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ERIC Number: EJ787313
Record Type: Journal
Publication Date: 2002
Pages: 6
Abstractor: ERIC
Reference Count: N/A
ISBN: N/A
ISSN: ISSN-0018-1498
Magnet Schools: A Retrospective Case Study of Segregation
Gersti-Pepin, Cynthia
High School Journal, v85 n3 p47-52 Feb-Mar 2002
Often lost in the discourse regarding educational policy-making and implementation are the micropolitical experiences of the individuals who are most affected by policy: students. Policymakers often develop policy under the guise of making schools better, but in effect they often lose sight of insuring that all students receive a good education regardless of gender, race, or class distinctions. In the quest to satisfy constituents and competing value systems, the possible negative effects of policies on students are often ignored. Most policymaking relies on traditional assumptions of a meritocratic system, that implicitly supports the hierarchical structure of society. Since there is only so much room at the top, a certain number of students are doomed, or expected, to fail. Within the bureaucratic structure of educational systems, important goals such as providing a quality education for all children are ignored, or forgotten about, in order to preserve the existing hierarchy. This analysis approaches the implementation of policy from a unique perspective; viewing it in relation to the cultural experiences of students. Utilizing a retrospective case study approach to examine desegregation policy, a specific student culture within a high school magnet school is studied at the micro political level. The author does this by drawing upon her life experiences as a student at Northeast High School (NHS) in Oklahoma City during the period of 1981-1985. By critically examining the cultural experiences of students who are experiencing the effects of desegregation policy, she hopes to expose how the micropolitics of NHS's magnet program supported inequitable distributions of power and resources and reinforced cultural assumptions concerning racism and classism.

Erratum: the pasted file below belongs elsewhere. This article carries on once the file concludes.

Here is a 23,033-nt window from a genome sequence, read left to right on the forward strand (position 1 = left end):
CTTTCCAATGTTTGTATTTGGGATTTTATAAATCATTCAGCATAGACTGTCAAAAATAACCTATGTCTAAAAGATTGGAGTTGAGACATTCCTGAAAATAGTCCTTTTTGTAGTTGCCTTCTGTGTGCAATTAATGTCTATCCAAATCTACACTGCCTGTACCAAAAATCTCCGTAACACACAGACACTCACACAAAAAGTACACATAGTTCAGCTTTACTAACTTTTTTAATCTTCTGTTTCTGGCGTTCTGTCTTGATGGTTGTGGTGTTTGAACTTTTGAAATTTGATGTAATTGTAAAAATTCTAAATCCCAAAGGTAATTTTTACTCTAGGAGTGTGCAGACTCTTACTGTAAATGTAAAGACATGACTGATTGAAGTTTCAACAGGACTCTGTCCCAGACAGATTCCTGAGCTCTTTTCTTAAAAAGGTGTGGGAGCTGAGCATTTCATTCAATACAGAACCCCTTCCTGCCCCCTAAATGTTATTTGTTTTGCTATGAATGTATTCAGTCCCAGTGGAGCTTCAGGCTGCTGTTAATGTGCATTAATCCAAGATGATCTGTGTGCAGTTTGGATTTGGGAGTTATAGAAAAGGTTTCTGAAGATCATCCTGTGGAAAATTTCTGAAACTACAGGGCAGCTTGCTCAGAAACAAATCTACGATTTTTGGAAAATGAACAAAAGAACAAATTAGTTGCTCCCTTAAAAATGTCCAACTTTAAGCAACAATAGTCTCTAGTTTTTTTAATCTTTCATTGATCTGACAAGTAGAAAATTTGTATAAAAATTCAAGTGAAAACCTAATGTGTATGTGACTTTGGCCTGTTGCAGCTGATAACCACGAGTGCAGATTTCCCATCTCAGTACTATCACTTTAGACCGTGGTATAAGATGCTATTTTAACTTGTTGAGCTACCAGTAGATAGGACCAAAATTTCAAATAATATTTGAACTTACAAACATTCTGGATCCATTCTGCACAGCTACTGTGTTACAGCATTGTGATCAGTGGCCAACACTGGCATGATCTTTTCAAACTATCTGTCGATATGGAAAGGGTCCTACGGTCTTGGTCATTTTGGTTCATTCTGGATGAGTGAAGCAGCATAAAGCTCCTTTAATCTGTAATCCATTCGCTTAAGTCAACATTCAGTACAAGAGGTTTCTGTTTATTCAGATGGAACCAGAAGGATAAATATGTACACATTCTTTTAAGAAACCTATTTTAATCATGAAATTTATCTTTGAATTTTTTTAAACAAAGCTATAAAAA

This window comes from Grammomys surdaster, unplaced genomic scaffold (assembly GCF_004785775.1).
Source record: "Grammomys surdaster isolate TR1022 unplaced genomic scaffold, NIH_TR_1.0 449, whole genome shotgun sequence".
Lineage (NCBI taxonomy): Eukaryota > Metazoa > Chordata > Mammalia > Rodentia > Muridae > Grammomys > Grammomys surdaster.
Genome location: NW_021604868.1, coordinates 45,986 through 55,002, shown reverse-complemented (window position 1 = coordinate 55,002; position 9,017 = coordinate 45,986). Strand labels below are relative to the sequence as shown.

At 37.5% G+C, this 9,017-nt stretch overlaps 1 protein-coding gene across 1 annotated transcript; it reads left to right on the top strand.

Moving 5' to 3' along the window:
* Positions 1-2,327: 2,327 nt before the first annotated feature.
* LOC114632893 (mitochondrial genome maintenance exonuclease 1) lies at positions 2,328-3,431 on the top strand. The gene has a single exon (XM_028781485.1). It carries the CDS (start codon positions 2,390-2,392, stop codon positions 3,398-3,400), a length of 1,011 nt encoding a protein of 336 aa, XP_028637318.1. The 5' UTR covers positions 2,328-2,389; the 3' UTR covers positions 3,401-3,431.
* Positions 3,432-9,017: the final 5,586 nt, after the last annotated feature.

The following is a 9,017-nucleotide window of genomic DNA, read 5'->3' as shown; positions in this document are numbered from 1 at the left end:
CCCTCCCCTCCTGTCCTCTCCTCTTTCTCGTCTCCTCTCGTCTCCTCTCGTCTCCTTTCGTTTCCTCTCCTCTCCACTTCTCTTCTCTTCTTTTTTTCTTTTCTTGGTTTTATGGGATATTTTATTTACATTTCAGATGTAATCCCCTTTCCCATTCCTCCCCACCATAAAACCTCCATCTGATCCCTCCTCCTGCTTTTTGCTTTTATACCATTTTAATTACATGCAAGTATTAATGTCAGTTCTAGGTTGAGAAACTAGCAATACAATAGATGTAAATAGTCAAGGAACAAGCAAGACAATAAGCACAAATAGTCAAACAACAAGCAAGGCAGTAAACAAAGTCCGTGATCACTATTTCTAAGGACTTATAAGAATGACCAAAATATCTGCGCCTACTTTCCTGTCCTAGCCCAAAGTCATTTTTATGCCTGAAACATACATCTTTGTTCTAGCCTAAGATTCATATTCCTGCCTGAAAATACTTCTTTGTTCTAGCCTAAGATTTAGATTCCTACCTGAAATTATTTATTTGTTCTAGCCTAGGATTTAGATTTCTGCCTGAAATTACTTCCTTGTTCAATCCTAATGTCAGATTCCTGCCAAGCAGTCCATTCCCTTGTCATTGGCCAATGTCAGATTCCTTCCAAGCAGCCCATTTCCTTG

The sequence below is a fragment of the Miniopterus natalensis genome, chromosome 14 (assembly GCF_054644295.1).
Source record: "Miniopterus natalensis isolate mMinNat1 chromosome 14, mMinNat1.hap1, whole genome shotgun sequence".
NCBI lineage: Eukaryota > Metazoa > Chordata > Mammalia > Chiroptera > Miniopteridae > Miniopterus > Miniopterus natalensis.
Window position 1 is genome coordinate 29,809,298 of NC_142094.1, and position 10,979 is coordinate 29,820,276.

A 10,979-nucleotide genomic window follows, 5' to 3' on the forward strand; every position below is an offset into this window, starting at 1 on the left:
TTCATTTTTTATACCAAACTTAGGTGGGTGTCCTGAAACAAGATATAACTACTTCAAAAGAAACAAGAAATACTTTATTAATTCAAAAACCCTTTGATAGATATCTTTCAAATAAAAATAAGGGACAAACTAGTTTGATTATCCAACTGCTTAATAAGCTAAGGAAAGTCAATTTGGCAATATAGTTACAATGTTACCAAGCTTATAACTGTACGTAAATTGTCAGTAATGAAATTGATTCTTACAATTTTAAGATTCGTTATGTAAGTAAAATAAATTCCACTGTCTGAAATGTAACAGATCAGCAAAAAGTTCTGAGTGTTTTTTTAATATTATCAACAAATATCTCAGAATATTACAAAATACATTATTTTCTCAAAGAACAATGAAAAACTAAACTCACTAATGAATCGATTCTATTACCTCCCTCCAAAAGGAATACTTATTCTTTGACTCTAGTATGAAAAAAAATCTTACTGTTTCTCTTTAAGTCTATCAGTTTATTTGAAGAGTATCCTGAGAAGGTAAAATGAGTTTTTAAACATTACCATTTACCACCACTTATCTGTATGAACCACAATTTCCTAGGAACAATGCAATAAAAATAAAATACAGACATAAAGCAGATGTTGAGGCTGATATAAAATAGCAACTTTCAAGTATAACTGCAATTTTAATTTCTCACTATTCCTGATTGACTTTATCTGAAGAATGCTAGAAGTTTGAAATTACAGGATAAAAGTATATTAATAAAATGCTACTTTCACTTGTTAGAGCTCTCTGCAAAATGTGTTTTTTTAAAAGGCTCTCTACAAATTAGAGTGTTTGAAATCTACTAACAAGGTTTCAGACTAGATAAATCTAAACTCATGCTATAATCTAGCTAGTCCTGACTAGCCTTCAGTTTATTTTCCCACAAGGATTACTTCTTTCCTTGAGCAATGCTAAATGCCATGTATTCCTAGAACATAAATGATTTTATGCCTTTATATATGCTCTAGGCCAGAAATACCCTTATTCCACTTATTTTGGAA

University of North Carolina Press. 116 South Boundary Street, P.O. Box 2288, Chapel Hill, NC 27515-2288. Tel: 800-848-6224; Tel: 919-966-7449; Fax: 919-962-2704; e-mail: uncpress@unc.edu; Web site: http://uncpress.unc.edu/journals/j-hsj.html
Publication Type: Journal Articles; Reports - Research
Education Level: High Schools
Audience: N/A
Language: English
Sponsor: N/A
Authoring Institution: N/A
Identifiers - Laws, Policies, & Programs: Brown v Board of Education